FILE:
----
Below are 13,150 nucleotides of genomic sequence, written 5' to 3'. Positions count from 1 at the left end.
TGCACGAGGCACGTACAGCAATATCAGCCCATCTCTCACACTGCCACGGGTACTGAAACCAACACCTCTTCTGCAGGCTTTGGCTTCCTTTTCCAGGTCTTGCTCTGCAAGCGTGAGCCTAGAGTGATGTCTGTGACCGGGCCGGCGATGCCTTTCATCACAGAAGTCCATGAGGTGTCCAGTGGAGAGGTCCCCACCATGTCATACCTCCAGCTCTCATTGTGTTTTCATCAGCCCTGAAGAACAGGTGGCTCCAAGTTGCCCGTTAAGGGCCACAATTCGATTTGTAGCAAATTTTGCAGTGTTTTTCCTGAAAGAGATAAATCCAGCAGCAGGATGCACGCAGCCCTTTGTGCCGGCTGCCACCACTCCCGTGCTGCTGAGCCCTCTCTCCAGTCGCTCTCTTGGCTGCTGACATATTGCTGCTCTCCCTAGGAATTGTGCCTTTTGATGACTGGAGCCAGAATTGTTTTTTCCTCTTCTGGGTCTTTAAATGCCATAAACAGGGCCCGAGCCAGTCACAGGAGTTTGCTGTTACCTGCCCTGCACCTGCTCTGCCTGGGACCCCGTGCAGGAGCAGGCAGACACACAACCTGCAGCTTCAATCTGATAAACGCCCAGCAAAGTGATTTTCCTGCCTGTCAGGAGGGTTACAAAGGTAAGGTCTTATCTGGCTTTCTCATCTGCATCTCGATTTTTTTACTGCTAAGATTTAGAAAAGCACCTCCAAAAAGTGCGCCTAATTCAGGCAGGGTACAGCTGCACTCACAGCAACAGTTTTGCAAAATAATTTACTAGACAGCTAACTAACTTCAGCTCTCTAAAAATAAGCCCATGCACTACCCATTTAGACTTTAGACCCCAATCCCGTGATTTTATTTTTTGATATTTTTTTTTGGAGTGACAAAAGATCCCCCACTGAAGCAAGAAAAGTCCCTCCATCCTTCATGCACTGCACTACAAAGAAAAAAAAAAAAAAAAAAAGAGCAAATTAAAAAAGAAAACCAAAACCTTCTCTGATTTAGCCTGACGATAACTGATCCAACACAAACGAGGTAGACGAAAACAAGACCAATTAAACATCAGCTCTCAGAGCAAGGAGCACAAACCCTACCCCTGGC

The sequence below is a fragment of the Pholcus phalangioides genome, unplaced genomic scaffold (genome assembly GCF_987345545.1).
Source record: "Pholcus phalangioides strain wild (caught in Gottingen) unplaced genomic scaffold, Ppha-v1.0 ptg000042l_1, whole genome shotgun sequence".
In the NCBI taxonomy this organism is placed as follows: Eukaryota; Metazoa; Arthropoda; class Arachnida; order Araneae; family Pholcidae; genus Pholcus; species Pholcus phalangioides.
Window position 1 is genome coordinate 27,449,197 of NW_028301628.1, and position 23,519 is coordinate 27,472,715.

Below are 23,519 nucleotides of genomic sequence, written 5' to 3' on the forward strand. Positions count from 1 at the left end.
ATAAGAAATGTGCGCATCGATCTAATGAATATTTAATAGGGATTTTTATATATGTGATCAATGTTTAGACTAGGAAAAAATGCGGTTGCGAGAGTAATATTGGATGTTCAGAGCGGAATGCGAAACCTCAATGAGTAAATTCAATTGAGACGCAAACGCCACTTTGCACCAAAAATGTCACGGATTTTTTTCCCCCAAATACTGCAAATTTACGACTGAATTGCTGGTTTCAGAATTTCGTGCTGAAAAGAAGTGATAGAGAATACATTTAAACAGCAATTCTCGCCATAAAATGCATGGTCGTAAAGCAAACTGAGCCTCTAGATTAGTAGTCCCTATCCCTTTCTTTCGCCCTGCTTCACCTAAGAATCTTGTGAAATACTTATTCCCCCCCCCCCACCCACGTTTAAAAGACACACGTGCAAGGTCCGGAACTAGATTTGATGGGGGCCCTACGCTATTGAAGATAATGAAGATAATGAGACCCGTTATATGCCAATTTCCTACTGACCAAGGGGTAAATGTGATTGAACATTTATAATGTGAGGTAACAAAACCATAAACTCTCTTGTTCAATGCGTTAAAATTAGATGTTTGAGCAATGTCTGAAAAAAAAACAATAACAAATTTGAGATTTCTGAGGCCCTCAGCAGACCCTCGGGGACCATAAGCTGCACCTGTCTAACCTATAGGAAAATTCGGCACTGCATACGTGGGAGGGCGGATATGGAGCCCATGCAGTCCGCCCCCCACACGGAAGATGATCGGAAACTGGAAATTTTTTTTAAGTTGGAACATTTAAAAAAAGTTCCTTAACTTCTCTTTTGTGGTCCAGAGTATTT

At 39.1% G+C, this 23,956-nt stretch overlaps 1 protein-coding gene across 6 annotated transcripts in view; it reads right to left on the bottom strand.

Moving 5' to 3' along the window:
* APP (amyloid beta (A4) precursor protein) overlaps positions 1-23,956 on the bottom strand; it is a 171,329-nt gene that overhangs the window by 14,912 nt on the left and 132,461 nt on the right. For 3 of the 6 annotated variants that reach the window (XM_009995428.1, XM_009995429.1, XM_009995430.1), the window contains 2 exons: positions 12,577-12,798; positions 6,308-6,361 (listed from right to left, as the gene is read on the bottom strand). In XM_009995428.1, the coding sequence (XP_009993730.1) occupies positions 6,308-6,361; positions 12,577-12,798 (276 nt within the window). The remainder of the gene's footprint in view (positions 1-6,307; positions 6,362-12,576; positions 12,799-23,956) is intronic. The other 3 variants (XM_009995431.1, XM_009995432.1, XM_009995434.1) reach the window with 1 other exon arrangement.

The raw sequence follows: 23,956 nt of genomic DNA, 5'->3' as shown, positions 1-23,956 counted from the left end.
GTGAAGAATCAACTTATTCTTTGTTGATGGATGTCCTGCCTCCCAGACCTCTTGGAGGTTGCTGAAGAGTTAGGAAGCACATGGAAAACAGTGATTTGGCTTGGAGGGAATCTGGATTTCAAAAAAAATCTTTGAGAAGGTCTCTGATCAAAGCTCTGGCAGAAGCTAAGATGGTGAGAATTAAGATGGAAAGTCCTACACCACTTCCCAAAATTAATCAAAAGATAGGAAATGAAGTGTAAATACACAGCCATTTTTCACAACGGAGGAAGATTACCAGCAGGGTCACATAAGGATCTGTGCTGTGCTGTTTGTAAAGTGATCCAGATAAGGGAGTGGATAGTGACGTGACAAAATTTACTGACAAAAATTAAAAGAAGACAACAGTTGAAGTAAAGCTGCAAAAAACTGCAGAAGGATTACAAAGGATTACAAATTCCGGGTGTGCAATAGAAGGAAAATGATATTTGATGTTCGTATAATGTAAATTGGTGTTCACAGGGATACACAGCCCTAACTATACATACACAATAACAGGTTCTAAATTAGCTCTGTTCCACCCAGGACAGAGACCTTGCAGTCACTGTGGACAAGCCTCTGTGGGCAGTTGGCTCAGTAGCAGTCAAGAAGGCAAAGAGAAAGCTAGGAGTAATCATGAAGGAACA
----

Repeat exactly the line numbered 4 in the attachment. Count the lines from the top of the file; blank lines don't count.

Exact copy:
Source record: "Pholcus phalangioides strain wild (caught in Gottingen) unplaced genomic scaffold, Ppha-v1.0 ptg000042l_1, whole genome shotgun sequence".